• "The first edition of Miss Lambert's 'Hand-book' has been entirely sold off, a better proof of its excellence than aught we could say in its behalf; and a second edition has just appeared with an embossed cover, which will render it an ornament to the drawing-room table, as well as an object of utility from the nature of its contents. To this edition several new patterns and engravings have been added, and additional directions for crochet, knitting, netting, &c."—Morning Post.


  • "The authoress seems to be thoroughly mistress of her craft, and has produced not only a very instructive, but a very amusing volume upon a branch of the fine arts now become again so fashionable.... A more elegant or entertaining volume can scarcely be found on a drawing-room table."—Globe.


  • "This is a pleasant book, a good book, and a book worthy to be bought by mothers and daughters, and studied, con amore, in quiet parlours and snug nurseries. It is well produced. Its knowledge is practical, as a few extracts, which may be of advantage to our readers, will best show."—Pictorial Times.


  • "Replete with excellent practical information, clear and concise rules for acquiring a knowledge of all the varied branches of the art, illustrated by a series of beautifully executed designs, representing implements, patterns, material, and numerous articles of modern fancy-work, eminently calculated to initiate the unlearned (aye, and learned too) in all the mysteries of tent-stitch, embroideries, braid, appliqué, bead, chenille, canvas, and Berlin work, &c. In short, the work justifies its title; it possesses an elegant exterior, and we prognosticate that few ladies will willingly dispense with so much silent instruction."—Sunday Times.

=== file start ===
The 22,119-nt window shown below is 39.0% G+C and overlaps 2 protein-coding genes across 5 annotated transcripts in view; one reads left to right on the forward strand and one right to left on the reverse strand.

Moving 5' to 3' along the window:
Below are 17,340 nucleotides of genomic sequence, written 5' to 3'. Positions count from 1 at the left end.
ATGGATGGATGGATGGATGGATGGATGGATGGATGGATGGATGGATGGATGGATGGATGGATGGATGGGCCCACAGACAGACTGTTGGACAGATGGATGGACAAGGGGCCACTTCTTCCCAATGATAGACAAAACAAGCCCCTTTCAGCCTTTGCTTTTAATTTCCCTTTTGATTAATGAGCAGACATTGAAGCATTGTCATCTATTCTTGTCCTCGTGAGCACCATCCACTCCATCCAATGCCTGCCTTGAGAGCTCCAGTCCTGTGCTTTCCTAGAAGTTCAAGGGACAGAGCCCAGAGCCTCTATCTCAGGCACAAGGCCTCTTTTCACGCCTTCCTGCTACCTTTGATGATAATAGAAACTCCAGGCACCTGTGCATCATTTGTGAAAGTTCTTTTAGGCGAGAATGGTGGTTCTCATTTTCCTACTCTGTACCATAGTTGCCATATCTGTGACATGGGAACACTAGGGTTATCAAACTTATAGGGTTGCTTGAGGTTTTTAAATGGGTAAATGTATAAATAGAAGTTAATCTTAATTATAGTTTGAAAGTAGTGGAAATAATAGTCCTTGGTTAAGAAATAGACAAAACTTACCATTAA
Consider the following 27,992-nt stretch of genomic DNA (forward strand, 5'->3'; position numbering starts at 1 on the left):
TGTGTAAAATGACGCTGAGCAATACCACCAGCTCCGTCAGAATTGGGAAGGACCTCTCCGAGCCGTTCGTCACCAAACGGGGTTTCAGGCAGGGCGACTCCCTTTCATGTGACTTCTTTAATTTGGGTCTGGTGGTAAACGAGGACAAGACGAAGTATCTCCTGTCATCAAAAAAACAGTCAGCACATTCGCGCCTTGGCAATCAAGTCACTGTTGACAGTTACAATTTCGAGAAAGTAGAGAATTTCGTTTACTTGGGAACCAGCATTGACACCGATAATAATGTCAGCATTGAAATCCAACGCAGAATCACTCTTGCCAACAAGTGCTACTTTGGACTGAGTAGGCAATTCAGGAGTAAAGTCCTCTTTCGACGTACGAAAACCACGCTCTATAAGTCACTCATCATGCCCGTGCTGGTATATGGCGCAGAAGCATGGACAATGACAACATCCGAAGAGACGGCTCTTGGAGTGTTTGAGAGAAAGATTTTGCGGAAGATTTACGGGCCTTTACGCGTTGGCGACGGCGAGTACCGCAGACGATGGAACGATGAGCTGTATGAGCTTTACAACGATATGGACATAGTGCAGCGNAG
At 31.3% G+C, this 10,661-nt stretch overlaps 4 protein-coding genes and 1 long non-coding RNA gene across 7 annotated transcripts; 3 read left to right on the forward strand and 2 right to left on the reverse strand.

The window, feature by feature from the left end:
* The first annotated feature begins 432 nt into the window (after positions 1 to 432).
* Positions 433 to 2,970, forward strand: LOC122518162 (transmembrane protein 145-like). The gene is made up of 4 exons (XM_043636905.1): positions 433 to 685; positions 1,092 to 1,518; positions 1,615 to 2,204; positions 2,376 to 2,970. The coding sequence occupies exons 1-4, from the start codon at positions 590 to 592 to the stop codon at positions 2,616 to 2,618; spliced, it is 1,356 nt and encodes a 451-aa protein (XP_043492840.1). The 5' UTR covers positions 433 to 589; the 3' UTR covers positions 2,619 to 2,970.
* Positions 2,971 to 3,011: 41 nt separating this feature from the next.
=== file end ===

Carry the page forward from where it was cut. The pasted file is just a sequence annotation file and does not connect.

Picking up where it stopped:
• "The pretty volume now before us, has been compiled with exceeding care, and strict attention to the most minute details; all is well-arranged.... The illustrations are a valuable addition to the interest and information of a volume which deserves a place on the table of every lady."—Art Union.


  • "A new and carefully revised edition of this very elegant work is here presented to us, and we do not hesitate to assure our fair readers, that they will find it highly deserving of a place on the boudoir and drawing-room tables. The volume, we should premise, is exclusively devoted to ornamental[iv] needlework, and will be found as interesting as it is useful, for, in addition to very clear and accurate instructions for acquiring a proficiency in every branch of the art, it contains an historical notice of its cultivation from the earliest ages."—Court Journal.


  • "This 'Hand-book' cannot fail to assist the best taste; utile et dulce have been carefully blended, and the descriptive letter-press has evidently been given by a well-informed mind."—Court Gazette.


  • "This elegantly printed volume contains a complete encyclopædia of information for the fair votaries of the needle. The various mysteries of tapestry work, embroidery-work, and so forth, are fully laid open, with a clearness of statement, and completeness of direction, which leave nothing to desire."—Illustrated London News.


Richards, Printer, 100, St. Martin's Lane.